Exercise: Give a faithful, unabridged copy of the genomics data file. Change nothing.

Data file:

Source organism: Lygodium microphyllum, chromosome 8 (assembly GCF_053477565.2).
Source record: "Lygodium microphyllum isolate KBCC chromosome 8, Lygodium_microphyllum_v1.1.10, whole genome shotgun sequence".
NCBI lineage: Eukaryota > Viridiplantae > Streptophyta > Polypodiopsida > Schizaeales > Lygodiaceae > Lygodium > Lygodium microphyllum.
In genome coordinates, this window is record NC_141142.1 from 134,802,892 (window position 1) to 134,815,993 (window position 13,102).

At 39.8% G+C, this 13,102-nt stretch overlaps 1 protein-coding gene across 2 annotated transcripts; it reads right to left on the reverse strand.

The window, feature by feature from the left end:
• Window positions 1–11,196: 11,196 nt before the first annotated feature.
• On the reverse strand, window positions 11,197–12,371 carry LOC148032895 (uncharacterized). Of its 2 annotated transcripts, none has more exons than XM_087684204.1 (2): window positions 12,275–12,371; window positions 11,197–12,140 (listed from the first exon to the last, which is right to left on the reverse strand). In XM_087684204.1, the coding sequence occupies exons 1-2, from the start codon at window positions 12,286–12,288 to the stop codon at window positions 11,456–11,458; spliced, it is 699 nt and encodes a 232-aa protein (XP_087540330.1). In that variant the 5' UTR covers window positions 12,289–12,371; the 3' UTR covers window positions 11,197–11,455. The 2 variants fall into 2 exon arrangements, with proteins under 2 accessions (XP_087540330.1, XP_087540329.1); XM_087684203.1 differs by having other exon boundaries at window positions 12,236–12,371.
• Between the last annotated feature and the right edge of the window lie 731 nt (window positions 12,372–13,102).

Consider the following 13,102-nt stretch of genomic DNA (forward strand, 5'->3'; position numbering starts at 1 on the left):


Source organism: Lygodium microphyllum, chromosome 8 (assembly GCF_053477565.2).
Source record: "Lygodium microphyllum isolate KBCC chromosome 8, Lygodium_microphyllum_v1.1.10, whole genome shotgun sequence".
NCBI lineage: Eukaryota > Viridiplantae > Streptophyta > Polypodiopsida > Schizaeales > Lygodiaceae > Lygodium > Lygodium microphyllum.
In genome coordinates, this window is record NC_141142.1 from 134,802,892 (window position 1) to 134,815,993 (window position 13,102).

At 39.8% G+C, this 13,102-nt stretch overlaps 1 protein-coding gene across 2 annotated transcripts; it reads right to left on the reverse strand.

The window, feature by feature from the left end:
• Window positions 1–11,196: 11,196 nt before the first annotated feature.
• On the reverse strand, window positions 11,197–12,371 carry LOC148032895 (uncharacterized). Of its 2 annotated transcripts, none has more exons than XM_087684204.1 (2): window positions 12,275–12,371; window positions 11,197–12,140 (listed from the first exon to the last, which is right to left on the reverse strand). In XM_087684204.1, the coding sequence occupies exons 1-2, from the start codon at window positions 12,286–12,288 to the stop codon at window positions 11,456–11,458; spliced, it is 699 nt and encodes a 232-aa protein (XP_087540330.1). In that variant the 5' UTR covers window positions 12,289–12,371; the 3' UTR covers window positions 11,197–11,455. The 2 variants fall into 2 exon arrangements, with proteins under 2 accessions (XP_087540330.1, XP_087540329.1); XM_087684203.1 differs by having other exon boundaries at window positions 12,236–12,371.
• Between the last annotated feature and the right edge of the window lie 731 nt (window positions 12,372–13,102).

Consider the following 13,102-nt stretch of genomic DNA (forward strand, 5'->3'; position numbering starts at 1 on the left):